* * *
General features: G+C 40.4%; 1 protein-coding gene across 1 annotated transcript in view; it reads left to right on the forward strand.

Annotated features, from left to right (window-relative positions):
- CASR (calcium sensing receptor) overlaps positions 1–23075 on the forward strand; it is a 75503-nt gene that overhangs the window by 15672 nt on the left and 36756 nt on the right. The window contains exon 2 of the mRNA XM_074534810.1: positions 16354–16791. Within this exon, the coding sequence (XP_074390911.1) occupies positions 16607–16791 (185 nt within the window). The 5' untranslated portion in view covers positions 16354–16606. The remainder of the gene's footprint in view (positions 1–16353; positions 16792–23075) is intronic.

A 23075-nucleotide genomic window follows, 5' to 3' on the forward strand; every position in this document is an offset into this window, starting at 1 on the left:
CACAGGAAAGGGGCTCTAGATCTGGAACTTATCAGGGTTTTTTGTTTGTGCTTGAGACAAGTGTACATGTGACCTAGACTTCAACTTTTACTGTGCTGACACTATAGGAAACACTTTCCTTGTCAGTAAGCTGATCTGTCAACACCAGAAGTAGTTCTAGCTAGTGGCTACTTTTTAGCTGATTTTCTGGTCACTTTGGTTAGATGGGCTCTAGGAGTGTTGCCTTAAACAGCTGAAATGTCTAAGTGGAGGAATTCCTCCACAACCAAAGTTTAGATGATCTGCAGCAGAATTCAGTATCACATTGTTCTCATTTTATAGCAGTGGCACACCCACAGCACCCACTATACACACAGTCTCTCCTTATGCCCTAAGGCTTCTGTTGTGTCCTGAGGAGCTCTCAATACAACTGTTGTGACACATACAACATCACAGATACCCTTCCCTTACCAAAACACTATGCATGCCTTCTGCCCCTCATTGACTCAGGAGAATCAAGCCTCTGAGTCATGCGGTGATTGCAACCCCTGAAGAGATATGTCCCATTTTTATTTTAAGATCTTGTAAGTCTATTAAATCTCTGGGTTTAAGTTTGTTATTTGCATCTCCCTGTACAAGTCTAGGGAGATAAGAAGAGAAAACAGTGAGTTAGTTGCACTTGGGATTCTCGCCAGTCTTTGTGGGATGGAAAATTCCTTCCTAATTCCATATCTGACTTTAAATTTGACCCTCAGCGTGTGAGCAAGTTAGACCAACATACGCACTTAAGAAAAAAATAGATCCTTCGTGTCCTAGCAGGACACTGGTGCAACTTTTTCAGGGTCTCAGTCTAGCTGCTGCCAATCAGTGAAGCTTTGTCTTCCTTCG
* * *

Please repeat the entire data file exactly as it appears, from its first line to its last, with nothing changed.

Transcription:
General features: G+C 40.4%; 1 protein-coding gene across 1 annotated transcript in view; it reads left to right on the forward strand.

Annotated features, from left to right (window-relative positions):
- CASR (calcium sensing receptor) overlaps positions 1–23075 on the forward strand; it is a 75503-nt gene that overhangs the window by 15672 nt on the left and 36756 nt on the right. The window contains exon 2 of the mRNA XM_074534810.1: positions 16354–16791. Within this exon, the coding sequence (XP_074390911.1) occupies positions 16607–16791 (185 nt within the window). The 5' untranslated portion in view covers positions 16354–16606. The remainder of the gene's footprint in view (positions 1–16353; positions 16792–23075) is intronic.

A 23075-nucleotide genomic window follows, 5' to 3' on the forward strand; every position in this document is an offset into this window, starting at 1 on the left:
CACAGGAAAGGGGCTCTAGATCTGGAACTTATCAGGGTTTTTTGTTTGTGCTTGAGACAAGTGTACATGTGACCTAGACTTCAACTTTTACTGTGCTGACACTATAGGAAACACTTTCCTTGTCAGTAAGCTGATCTGTCAACACCAGAAGTAGTTCTAGCTAGTGGCTACTTTTTAGCTGATTTTCTGGTCACTTTGGTTAGATGGGCTCTAGGAGTGTTGCCTTAAACAGCTGAAATGTCTAAGTGGAGGAATTCCTCCACAACCAAAGTTTAGATGATCTGCAGCAGAATTCAGTATCACATTGTTCTCATTTTATAGCAGTGGCACACCCACAGCACCCACTATACACACAGTCTCTCCTTATGCCCTAAGGCTTCTGTTGTGTCCTGAGGAGCTCTCAATACAACTGTTGTGACACATACAACATCACAGATACCCTTCCCTTACCAAAACACTATGCATGCCTTCTGCCCCTCATTGACTCAGGAGAATCAAGCCTCTGAGTCATGCGGTGATTGCAACCCCTGAAGAGATATGTCCCATTTTTATTTTAAGATCTTGTAAGTCTATTAAATCTCTGGGTTTAAGTTTGTTATTTGCATCTCCCTGTACAAGTCTAGGGAGATAAGAAGAGAAAACAGTGAGTTAGTTGCACTTGGGATTCTCGCCAGTCTTTGTGGGATGGAAAATTCCTTCCTAATTCCATATCTGACTTTAAATTTGACCCTCAGCGTGTGAGCAAGTTAGACCAACATACGCACTTAAGAAAAAAATAGATCCTTCGTGTCCTAGCAGGACACTGGTGCAACTTTTTCAGGGTCTCAGTCTAGCTGCTGCCAATCAGTGAAGCTTTGTCTTCCTTCG